SEC Coaches Get Rich Along with Conference

FastTimesintheSEC.comContributor IApril 2, 2009

The Atlanta Journal Constitution's Tony Barnhart today provides some good commentary about the spending habits of the SEC and its possible repercussions.

The league is about to hit some serious paydirt as it has recently entered into 15-year contracts with ESPN and CBS, which will generate a whopping $3 billion.

I encourage you to go over to his blog and read it.

Some interesting factoids pulled from his posting:

–In January of 2007, Alabama hired Nick Saban as its head football coach for $32 million over eight years.

–After winning the BCS National Championship in January of 2008, LSU football coach Les Miles had his contract redrawn to guarantee that he would be the highest paid football coach in the SEC.

In 2008 Saban made $3.75 million. Miles' contract called for him to make exactly $1,000 more, and that will remain the case during the life of Miles’ five-year contract.

–In 2009, Tennessee athletics director Mike Hamilton pulled out his checkbook to give new head coach Lane Kiffin the all-star staff that he wanted.

That staff, beginning with over $1 million going toward defensive coordinator Monte Kiffin, will collectively earn an unprecedented $3.325 million this season.

–Alabama just announced raises for its football staff that will pay them a total of $2.685 million this season. That doesn’t count Saban’s compensation, which will be bumped up to $3.9 million this season.

–Kentucky just made John Calipari the highest paid coach in college basketball history with an eight-year deal for nearly $4 million per season.

Potential bonuses and perks actually push that figure toward $5 million, more than twice what Kentucky head football coach Rich Brooks makes.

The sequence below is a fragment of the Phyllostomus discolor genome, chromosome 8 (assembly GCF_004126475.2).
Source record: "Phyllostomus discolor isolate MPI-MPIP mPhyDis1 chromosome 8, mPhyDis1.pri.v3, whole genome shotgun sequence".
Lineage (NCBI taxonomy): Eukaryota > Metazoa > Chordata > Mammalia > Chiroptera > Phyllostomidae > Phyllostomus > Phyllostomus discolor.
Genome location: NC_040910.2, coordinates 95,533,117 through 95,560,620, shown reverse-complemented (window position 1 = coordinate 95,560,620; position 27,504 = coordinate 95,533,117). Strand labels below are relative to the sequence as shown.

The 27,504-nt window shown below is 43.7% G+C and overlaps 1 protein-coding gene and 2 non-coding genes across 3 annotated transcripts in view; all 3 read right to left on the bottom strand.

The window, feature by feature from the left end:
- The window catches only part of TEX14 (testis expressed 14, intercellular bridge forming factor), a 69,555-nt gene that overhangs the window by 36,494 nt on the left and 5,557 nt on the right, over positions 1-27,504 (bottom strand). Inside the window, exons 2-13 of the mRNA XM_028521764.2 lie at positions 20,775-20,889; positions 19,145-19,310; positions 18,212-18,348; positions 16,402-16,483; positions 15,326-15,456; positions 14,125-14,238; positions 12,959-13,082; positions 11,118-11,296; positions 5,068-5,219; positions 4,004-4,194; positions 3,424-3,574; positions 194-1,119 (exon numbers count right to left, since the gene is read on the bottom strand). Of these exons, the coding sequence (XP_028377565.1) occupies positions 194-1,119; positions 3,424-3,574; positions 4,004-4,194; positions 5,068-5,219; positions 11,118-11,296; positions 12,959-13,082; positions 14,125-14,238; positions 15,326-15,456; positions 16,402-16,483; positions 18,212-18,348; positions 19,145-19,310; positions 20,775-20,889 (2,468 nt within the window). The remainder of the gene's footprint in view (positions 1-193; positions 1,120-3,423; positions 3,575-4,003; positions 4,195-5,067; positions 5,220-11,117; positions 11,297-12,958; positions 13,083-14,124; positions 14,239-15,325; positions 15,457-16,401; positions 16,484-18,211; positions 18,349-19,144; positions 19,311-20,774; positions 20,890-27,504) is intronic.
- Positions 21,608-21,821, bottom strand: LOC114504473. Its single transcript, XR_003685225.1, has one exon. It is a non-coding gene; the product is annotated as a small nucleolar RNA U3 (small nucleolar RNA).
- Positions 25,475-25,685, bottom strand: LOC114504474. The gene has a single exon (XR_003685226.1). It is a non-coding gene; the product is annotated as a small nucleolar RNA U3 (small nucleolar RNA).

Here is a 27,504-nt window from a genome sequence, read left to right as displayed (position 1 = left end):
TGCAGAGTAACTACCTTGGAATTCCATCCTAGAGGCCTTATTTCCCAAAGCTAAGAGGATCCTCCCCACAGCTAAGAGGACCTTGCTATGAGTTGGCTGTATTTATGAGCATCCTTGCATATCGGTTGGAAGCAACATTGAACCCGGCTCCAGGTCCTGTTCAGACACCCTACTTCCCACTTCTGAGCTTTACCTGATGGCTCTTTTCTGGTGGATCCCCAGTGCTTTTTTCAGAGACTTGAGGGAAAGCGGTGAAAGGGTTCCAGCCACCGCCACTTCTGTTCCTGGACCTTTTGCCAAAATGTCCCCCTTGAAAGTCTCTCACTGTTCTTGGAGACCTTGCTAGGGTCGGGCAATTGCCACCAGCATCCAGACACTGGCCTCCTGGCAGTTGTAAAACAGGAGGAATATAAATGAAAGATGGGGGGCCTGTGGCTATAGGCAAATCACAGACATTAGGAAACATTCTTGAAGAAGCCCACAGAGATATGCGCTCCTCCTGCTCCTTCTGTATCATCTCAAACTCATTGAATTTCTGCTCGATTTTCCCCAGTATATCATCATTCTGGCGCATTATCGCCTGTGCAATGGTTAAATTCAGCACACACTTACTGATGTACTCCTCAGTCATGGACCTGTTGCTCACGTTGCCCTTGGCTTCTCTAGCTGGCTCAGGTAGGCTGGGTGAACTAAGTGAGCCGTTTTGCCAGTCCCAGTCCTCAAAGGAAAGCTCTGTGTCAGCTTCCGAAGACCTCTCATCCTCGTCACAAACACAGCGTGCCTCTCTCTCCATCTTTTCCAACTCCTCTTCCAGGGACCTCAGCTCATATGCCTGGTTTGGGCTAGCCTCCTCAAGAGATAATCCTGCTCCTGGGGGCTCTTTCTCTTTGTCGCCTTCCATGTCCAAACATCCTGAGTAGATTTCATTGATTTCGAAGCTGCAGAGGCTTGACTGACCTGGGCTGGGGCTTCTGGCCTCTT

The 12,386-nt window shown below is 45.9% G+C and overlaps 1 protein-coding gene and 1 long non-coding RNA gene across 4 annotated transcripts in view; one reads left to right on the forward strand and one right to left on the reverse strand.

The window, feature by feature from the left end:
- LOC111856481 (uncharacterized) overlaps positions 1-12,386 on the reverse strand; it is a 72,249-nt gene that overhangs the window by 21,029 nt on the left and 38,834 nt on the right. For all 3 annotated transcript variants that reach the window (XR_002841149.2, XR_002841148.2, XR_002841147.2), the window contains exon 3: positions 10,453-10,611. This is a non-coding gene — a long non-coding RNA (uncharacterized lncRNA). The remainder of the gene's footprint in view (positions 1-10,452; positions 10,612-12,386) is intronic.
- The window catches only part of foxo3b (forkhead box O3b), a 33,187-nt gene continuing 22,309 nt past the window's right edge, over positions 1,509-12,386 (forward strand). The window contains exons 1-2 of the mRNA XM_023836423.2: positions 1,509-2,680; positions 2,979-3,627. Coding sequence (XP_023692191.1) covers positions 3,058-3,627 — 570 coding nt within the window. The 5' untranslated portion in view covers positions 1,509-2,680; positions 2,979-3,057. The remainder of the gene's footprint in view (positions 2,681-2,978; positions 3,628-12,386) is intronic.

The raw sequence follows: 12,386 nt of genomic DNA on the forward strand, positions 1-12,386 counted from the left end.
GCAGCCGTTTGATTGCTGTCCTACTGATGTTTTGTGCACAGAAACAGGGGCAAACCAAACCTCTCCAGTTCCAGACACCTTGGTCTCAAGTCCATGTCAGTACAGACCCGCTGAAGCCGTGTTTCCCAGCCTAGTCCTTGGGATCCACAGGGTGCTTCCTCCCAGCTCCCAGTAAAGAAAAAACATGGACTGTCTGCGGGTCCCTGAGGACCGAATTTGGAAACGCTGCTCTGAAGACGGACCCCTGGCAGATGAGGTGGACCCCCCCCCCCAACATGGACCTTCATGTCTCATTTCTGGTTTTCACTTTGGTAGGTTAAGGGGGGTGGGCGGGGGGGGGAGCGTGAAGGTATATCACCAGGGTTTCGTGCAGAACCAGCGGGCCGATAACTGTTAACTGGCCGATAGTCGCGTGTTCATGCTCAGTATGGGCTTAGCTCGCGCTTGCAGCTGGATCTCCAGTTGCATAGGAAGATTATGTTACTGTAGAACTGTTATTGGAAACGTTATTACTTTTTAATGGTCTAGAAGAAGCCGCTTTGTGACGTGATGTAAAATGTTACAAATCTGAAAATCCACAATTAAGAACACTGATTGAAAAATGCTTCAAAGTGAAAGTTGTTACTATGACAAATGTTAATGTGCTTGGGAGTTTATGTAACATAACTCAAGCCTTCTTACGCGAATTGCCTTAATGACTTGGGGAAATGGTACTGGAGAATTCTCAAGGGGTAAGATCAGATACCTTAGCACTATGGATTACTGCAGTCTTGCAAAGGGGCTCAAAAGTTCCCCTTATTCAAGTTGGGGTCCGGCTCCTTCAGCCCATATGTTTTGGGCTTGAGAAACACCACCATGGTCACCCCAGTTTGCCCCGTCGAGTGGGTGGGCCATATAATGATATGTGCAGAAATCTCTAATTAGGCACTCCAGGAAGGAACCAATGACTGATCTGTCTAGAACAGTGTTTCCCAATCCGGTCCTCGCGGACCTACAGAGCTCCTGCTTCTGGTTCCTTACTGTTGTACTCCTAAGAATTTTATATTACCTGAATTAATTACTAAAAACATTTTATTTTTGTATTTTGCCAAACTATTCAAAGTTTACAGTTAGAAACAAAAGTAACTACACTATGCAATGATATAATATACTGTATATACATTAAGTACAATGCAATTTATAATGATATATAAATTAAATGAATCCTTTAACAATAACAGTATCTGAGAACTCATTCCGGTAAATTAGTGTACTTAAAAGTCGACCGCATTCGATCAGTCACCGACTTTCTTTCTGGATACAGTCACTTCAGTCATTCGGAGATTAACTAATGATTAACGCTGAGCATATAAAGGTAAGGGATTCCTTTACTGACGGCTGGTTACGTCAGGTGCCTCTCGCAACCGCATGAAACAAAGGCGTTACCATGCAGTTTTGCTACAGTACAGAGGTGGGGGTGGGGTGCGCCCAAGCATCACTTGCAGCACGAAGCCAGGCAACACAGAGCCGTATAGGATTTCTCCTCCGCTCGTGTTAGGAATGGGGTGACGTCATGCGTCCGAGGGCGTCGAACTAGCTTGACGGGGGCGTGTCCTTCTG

As far as to the repercussions of having so much money at the SEC member institutions' disposal, Barnhart gets around to questioning whether it is really such a good thing.  First, coaches will be on an incredibly short leash.  If a coach does not perform, he's gone and then the university will be saddled with the separation expenses (he points out that Auburn and Tennessee will be paying Tommy Tuberville and Phil Fulmer a combined $11 million to NOT coach).  Secondly, with higher salaries come higher expectations.

Personally, I have no problem with the money being made by the league or the amount being dished out to retain the best coaches possible.  These guys are paid according to what the high-dollar college football market will bear.  While I'm not as in tune with the basketball situation at Kentucky, there's a price to attain and maintain success on the hardwood too.

And make no mistake of thinking that the universities are losing money on the deal.  The football programs are producing a major stream of revenue for their respective schools.  They provide money for other sports programs as well.  See Forbes' September 1, 2008 article "The Most Powerful Coach in Sports" (providing that Alabama's football program generated a profit of $32 million and financed 77% of the athletic department's budget in the previous year).  School president Robert Witt also credited football as being the reason for the groundswell of support to the university's $500 million capital campaign.

The economy is bleak and this may be a hard pill to swallow for many academics as universities are cutting jobs.  In fact, the University of Alabama just last week announced that it would be cutting approximately 1000 jobs from its system over the next 18 months.  But the fact remains that football is giving and not taking anything away from universities' coffers.

The expectations placed on coaches is a different beast.  In evaluating SEC football coaches' performance, the crowning achievements are generally considered winning your division (East or West), getting into the SEC Championship Game, a BCS bowl, and then the national title game.  Along the way you have to recruit lights out against other coaches who are the best in the business.

That is a big task. 

But the real problematic twist to it is that there are 12 teams in the league, 6 in each division.  Only 2 of the 12 are going to win a division title, of course only 1 will be crowned league champion (and as of late that team becomes a shoo in for the national title game), and maybe 2 get into a BCS game.  Chances are that many coaches will never have a long enough opportunity to achieve any of those goals because patience is not a virtue in this league. 

All in all, this is no departure from SEC normalcy.  Everyone just needs to put on their big boy britches and enjoy the best damn football in the land!